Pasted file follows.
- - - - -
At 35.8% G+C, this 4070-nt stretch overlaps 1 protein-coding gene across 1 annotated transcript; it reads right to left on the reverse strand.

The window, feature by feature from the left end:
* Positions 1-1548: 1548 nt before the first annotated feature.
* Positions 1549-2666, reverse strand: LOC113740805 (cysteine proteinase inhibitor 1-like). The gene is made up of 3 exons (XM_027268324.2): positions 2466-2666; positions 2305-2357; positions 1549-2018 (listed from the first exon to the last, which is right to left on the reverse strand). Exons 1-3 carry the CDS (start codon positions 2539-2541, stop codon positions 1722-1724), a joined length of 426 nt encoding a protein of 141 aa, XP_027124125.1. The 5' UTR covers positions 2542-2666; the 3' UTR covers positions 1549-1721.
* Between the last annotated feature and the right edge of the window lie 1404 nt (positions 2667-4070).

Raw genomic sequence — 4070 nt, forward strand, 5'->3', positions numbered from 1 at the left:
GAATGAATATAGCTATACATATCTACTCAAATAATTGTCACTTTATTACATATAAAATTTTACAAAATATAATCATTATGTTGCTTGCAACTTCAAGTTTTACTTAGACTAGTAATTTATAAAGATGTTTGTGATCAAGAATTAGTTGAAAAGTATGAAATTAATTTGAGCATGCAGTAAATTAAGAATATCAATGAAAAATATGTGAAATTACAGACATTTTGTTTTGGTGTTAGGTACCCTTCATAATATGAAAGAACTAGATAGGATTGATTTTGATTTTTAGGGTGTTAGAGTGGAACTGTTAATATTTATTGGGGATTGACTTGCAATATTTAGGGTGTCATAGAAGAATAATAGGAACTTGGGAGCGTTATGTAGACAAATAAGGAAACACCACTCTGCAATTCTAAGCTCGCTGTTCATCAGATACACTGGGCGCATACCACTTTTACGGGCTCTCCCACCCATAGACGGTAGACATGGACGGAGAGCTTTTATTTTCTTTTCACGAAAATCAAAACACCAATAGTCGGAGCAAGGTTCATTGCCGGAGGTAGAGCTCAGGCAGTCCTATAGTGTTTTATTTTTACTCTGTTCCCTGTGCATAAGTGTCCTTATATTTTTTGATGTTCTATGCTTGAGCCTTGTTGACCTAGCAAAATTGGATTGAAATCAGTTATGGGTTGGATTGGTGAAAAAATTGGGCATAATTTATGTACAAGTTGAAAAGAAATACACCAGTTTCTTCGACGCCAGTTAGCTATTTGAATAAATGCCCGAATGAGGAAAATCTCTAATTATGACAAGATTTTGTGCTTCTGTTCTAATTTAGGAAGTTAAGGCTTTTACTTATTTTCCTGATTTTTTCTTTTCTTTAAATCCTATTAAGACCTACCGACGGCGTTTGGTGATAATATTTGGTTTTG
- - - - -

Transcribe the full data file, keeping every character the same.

At 35.8% G+C, this 4070-nt stretch overlaps 1 protein-coding gene across 1 annotated transcript; it reads right to left on the reverse strand.

The window, feature by feature from the left end:
* Positions 1-1548: 1548 nt before the first annotated feature.
* Positions 1549-2666, reverse strand: LOC113740805 (cysteine proteinase inhibitor 1-like). The gene is made up of 3 exons (XM_027268324.2): positions 2466-2666; positions 2305-2357; positions 1549-2018 (listed from the first exon to the last, which is right to left on the reverse strand). Exons 1-3 carry the CDS (start codon positions 2539-2541, stop codon positions 1722-1724), a joined length of 426 nt encoding a protein of 141 aa, XP_027124125.1. The 5' UTR covers positions 2542-2666; the 3' UTR covers positions 1549-1721.
* Between the last annotated feature and the right edge of the window lie 1404 nt (positions 2667-4070).

Raw genomic sequence — 4070 nt, forward strand, 5'->3', positions numbered from 1 at the left:
GAATGAATATAGCTATACATATCTACTCAAATAATTGTCACTTTATTACATATAAAATTTTACAAAATATAATCATTATGTTGCTTGCAACTTCAAGTTTTACTTAGACTAGTAATTTATAAAGATGTTTGTGATCAAGAATTAGTTGAAAAGTATGAAATTAATTTGAGCATGCAGTAAATTAAGAATATCAATGAAAAATATGTGAAATTACAGACATTTTGTTTTGGTGTTAGGTACCCTTCATAATATGAAAGAACTAGATAGGATTGATTTTGATTTTTAGGGTGTTAGAGTGGAACTGTTAATATTTATTGGGGATTGACTTGCAATATTTAGGGTGTCATAGAAGAATAATAGGAACTTGGGAGCGTTATGTAGACAAATAAGGAAACACCACTCTGCAATTCTAAGCTCGCTGTTCATCAGATACACTGGGCGCATACCACTTTTACGGGCTCTCCCACCCATAGACGGTAGACATGGACGGAGAGCTTTTATTTTCTTTTCACGAAAATCAAAACACCAATAGTCGGAGCAAGGTTCATTGCCGGAGGTAGAGCTCAGGCAGTCCTATAGTGTTTTATTTTTACTCTGTTCCCTGTGCATAAGTGTCCTTATATTTTTTGATGTTCTATGCTTGAGCCTTGTTGACCTAGCAAAATTGGATTGAAATCAGTTATGGGTTGGATTGGTGAAAAAATTGGGCATAATTTATGTACAAGTTGAAAAGAAATACACCAGTTTCTTCGACGCCAGTTAGCTATTTGAATAAATGCCCGAATGAGGAAAATCTCTAATTATGACAAGATTTTGTGCTTCTGTTCTAATTTAGGAAGTTAAGGCTTTTACTTATTTTCCTGATTTTTTCTTTTCTTTAAATCCTATTAAGACCTACCGACGGCGTTTGGTGATAATATTTGGTTTTG